My physics teacher used to call it the “Law of Natural Cussidness” – the inconvenient tendency of every advantageous property we exploit in a material to be accompanied by a corresponding disadvantage. Take hydraulic fluid. Its principal virtue is its incompressibility, which allows it to multiply small forces many times and convey them over distance to where the work needs to be done. But the very incompressibility of hydraulic fluid means that while it’s great for transmitting kinetic energy, it’s incapable of storing it, and no good at all at absorbing shock.
Hydraulic accumulators go some way to overcoming this “Natural Cussidness”. A hydraulic accumulator works by compressing nitrogen in a flask, using energy drawn from the motor during periods of low demand or idleness. As illustrated, there are three kinds of accumulator design – bladder, piston and diaphragm. Particularly when teamed with Load Sense logic, accumulators provide smoother and more economical operation of hydraulic systems.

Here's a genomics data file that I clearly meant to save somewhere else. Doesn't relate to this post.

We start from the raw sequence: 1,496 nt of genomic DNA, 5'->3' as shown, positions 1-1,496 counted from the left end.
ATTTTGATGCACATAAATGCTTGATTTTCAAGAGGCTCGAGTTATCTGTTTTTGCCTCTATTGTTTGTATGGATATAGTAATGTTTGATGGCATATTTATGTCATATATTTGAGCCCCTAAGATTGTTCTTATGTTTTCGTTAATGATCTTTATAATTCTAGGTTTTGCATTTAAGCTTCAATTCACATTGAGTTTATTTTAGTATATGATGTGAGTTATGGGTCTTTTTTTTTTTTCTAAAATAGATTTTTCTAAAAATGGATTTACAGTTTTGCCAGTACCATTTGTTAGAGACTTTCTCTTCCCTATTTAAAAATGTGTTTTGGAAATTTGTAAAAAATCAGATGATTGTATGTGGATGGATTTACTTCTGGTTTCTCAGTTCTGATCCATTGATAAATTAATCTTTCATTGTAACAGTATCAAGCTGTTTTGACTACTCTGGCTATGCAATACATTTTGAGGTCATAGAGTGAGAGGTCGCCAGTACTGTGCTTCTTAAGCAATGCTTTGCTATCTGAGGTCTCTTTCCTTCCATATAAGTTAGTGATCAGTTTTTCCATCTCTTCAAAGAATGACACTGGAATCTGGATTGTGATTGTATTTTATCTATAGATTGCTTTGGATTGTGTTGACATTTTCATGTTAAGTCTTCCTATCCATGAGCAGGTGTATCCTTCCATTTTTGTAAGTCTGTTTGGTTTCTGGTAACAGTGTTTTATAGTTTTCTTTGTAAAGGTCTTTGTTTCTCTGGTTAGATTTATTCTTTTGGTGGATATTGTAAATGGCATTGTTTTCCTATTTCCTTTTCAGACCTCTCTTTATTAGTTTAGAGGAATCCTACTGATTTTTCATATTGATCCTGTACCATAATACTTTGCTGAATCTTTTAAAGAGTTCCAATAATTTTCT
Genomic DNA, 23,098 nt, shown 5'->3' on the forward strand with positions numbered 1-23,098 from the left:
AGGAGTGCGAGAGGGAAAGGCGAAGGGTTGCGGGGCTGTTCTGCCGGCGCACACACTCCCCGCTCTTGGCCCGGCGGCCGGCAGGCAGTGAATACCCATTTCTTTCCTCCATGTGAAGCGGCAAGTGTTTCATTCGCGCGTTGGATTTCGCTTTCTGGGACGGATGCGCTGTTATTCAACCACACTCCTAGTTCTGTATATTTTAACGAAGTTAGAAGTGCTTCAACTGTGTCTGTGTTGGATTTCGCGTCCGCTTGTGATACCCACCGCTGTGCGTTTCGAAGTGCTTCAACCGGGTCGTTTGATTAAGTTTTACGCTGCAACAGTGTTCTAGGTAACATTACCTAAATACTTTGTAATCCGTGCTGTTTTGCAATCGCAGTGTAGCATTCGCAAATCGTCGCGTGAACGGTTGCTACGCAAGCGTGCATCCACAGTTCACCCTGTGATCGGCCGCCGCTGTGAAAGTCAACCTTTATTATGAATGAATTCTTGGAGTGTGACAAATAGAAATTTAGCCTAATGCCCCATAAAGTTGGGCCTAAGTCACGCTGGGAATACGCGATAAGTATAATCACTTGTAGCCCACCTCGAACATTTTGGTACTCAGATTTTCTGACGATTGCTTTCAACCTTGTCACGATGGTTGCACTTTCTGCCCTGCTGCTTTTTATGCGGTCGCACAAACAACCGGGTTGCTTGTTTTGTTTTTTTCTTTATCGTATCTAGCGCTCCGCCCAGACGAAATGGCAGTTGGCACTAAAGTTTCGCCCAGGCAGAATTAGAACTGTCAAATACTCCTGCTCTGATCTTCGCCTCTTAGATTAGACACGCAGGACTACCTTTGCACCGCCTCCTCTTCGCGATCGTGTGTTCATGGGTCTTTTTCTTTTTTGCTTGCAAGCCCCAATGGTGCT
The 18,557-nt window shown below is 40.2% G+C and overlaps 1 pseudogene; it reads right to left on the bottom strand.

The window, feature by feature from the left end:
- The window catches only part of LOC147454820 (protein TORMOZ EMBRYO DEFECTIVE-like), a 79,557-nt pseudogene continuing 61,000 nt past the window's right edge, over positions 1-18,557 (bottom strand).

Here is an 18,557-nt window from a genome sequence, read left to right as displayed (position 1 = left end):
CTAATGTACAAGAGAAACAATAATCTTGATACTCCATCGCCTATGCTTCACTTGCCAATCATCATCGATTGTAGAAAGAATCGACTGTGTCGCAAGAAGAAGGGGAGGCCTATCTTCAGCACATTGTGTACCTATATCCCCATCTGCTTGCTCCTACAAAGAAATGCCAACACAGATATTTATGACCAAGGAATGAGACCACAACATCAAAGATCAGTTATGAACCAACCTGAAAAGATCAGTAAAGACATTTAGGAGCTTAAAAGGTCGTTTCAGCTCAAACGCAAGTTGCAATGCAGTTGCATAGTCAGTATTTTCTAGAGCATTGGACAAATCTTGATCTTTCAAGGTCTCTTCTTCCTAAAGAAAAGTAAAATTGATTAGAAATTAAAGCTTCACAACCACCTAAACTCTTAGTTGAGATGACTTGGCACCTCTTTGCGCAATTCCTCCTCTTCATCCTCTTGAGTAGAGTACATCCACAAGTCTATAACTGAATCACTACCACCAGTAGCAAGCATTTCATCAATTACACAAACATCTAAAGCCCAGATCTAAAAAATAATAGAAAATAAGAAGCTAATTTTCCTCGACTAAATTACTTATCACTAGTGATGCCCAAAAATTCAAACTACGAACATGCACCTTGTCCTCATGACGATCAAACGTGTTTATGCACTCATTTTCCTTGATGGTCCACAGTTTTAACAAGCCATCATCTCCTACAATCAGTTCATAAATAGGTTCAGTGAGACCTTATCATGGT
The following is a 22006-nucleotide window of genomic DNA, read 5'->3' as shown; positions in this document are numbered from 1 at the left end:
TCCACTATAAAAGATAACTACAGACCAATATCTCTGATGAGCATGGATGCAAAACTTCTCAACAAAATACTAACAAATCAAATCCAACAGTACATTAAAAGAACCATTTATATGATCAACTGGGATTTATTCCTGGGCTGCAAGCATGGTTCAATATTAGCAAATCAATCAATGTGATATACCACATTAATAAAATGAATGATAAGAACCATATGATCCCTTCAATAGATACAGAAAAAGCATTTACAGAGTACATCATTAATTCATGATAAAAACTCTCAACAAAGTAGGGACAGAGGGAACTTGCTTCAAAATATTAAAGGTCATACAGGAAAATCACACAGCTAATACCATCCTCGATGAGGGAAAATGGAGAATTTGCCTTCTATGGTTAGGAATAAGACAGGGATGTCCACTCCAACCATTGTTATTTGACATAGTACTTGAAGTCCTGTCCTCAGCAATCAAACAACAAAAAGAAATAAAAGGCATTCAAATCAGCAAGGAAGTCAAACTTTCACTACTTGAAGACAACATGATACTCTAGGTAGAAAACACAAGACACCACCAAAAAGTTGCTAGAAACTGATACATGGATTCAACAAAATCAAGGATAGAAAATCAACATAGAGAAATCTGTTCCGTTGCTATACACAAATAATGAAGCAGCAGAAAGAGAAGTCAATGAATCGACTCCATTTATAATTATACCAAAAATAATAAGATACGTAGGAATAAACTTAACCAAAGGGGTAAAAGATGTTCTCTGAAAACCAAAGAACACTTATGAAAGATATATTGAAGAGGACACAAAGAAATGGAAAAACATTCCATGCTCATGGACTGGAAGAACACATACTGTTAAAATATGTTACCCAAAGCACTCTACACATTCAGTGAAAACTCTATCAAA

That’s particularly useful for certain kinds of hydraulically operated agricultural machinery, a case in point being the modern seeders which use hydraulics to achieve unprecedented depth control. The seeder’s tines must follow the terrain closely, and be able to rise abruptly when obstacles like stones, to avoid being damaged. The accumulator essentially behaves as a spring, the rising tine compressing the nitrogen in the accumulator. Once the tine has passed the obstacle and is free to descend, the nitrogen expands, propelling the tine downwards and returning it to its correct seeding height.
The accumulators in your machinery work hard, and even at rest contain compressed nitrogen that makes them hazardous if mishandled. They should be tested at least once a year using purpose- built equipment, and only serviced by qualified fitters.